The tired statistic is that no African country has ever progressed beyond the quarter-finals of the Fifa World Cup although four years ago, the Black Stars of Ghana, came closest to breaking that duck.
However, Liverpool star Luis Suarez stopped an injury time goal-bound shot on the line using his hand and was subsequently sent off but Uruguay went on to beat the West Africans on penalties to once again deny the Africans a first semi-final spot.
This statistic does not bode well for a continent that has produced several world-class stars and provided some of the World Cup's most memorable moments.
One soccer pundit this week reminded me of Africa’s first representatives at the Fifa World Cup, the DR Congo, then popularly known as Zaire, who lost 9-0 to Yugoslavia in 1974.
Then came the 1990 World Cup in Italy where veteran Cameroonian Roger Milla's flamboyant celebration routine draw the attention of the world as Cameroon were knocked out of the quarter-finals, thanks to England’s Gary Lineker exploits.
In Brazil 2014, Africa will be represented by Ivory Coast, Nigeria, Algeria, Cameroon and Ghana.
Of the five, Ghana, which is Africa’s best prospect is in the toughest group where they are drawn together with Germany, Portugal and USA.
The Black Stars have some of the best experienced players in top-flight leagues such as veteran Michael Essien, Sulley Muntari as well as Andre Ayew, Kwadwo Asamoah, Asamoah Gyan and recalled Kevin-Prince Boateng.
On paper, Ivory Coast has by far the strongest team from the continent but their stars have always flattered to deceive whether it is in the continental or Fifa World Cup competition.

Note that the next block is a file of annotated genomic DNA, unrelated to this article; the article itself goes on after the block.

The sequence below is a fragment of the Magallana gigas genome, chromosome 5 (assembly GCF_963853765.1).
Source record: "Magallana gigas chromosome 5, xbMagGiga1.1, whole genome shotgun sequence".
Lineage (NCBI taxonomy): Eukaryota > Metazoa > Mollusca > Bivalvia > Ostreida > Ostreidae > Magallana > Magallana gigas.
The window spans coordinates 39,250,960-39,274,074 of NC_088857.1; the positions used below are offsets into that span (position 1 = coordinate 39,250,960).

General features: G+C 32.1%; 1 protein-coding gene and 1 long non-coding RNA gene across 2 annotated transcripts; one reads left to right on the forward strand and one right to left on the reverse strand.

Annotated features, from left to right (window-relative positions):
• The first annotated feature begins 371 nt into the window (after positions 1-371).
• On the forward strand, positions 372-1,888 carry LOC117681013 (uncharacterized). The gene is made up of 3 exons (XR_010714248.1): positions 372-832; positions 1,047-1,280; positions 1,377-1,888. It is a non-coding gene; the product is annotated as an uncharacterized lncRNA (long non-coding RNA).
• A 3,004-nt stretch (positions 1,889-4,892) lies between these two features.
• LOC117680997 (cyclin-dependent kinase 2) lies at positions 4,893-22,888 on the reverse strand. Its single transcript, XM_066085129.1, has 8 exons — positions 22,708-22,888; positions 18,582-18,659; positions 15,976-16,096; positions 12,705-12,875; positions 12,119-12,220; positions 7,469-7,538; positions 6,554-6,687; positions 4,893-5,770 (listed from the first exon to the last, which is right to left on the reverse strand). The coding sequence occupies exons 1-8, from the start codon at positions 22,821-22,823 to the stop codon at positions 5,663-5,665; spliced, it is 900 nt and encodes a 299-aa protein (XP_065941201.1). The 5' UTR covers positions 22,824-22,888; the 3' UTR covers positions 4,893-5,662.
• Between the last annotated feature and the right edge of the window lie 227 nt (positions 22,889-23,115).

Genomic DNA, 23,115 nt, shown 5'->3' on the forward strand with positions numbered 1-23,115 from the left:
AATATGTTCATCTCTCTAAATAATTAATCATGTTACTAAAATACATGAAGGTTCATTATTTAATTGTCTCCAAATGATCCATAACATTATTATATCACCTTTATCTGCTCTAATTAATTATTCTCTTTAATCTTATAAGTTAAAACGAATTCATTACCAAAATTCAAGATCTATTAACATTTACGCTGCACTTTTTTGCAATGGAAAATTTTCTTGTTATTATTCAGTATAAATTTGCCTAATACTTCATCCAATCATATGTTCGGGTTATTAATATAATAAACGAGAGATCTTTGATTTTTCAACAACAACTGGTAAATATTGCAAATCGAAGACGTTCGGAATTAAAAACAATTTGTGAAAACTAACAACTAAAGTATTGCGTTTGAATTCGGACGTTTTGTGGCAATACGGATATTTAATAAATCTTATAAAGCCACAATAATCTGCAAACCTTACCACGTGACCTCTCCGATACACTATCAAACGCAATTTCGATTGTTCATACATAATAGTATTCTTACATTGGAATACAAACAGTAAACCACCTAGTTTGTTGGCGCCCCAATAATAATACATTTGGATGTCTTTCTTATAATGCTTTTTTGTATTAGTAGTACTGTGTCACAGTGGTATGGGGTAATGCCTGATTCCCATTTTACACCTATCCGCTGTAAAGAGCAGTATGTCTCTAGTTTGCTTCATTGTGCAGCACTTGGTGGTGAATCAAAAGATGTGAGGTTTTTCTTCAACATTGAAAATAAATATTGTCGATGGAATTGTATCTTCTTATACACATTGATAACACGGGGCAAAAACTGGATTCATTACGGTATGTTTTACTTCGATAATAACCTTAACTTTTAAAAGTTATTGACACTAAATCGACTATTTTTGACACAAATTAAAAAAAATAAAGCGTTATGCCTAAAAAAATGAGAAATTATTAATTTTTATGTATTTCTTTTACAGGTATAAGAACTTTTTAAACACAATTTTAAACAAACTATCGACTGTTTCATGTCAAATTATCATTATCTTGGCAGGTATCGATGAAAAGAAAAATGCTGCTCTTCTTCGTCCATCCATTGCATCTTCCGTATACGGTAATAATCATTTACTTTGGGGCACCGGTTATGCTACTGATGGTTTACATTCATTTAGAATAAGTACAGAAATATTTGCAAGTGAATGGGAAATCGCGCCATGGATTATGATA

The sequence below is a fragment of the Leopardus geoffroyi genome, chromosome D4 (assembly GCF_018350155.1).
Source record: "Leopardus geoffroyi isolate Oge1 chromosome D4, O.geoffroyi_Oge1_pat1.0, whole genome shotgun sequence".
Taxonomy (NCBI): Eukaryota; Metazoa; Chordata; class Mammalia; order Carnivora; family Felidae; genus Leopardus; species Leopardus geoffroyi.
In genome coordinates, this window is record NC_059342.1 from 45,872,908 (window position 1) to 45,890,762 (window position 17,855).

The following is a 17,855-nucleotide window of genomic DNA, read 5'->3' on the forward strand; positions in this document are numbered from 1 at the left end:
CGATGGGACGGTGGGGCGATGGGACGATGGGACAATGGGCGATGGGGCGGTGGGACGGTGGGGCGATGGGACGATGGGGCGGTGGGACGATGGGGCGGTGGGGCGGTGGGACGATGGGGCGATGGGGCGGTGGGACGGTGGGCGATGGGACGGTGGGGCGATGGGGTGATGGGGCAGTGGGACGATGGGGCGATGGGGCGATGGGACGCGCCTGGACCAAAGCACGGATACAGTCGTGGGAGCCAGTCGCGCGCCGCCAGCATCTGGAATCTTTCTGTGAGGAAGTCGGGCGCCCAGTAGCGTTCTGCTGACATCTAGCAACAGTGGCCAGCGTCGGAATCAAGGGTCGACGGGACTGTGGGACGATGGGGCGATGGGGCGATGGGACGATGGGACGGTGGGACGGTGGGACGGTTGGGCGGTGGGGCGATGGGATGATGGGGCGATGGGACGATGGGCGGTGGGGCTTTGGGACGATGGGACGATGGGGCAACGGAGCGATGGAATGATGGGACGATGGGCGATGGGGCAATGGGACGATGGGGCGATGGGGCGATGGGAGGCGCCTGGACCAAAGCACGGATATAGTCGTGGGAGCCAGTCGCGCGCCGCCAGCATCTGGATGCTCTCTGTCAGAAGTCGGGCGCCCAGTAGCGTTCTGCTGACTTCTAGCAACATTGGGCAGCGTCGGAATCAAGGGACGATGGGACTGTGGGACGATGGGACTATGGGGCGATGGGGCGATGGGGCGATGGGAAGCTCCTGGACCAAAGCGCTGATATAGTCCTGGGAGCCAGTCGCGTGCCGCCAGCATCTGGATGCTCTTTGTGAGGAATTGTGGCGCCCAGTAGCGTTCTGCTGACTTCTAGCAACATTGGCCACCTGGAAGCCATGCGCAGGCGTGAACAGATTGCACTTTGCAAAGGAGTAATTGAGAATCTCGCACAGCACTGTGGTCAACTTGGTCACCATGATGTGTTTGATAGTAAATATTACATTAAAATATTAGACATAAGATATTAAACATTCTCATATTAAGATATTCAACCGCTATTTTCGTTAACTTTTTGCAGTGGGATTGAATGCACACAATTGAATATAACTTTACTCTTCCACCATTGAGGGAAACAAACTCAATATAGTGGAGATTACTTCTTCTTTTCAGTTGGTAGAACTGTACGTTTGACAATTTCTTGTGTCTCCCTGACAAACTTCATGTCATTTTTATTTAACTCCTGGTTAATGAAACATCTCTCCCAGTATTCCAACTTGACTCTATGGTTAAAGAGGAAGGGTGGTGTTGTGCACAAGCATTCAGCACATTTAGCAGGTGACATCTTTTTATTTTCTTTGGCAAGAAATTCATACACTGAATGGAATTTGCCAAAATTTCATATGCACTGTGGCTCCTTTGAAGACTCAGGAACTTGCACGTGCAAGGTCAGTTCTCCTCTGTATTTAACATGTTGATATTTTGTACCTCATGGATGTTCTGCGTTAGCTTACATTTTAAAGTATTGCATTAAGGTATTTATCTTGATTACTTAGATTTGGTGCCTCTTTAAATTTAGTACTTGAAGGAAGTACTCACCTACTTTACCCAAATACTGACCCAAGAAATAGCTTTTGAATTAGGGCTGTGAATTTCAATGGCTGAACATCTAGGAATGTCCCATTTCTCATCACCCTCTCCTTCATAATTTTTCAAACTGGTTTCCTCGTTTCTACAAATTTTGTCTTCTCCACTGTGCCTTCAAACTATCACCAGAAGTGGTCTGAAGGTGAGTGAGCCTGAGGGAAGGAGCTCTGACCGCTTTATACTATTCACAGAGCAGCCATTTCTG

Ivory Coast has a good chance to top its group that includes Colombia, Japan and Greece. Chelsea legend Didier Drogba leads the attack for the Ivoirians, while Yaya Toure steamrolls the opposition with his marauding runs from midfield. Lille forward Salomon Kalou and Roma's Gervinho provide width and incision.
Gervinho might have flopped badly at Arsenal, but has resurrected his career with Roma in Italy where he helped the club qualify for the European Champions Cup.
Nigeria is another team which might surprise most soccer fans. The current Africa Cup of Nations champions do not have many star names, but under coach Steven Keshi, they have come up with a new brand of attacking football.
They are an exciting collective team and in Jon Obi Mikel, Joseph Yobo, Peter Odemwingie, Shola Ameobi and Victor Moses they have potential match winners on the day.
The Super Eagles have strung together impressive results but the African champions are in a tough Group comprising Argentina, Bosnia-Herzegovina and Iran. It is hard to see them emerge from a group that contains one of the greatest stars of all time in Lionel Messi.
Cameroon and Algeria who are the other African representatives are in relatively easy Groups but going by their performances of late, they are going to Brazil to make numbers.
Yet, by virtue of playing in Brazil, a country with massive cultural links with the African continent, this was an ideal opportunity for Africa to do the continent proud.
But as they say, you never know with the game of soccer. It is as unpredictable as weather.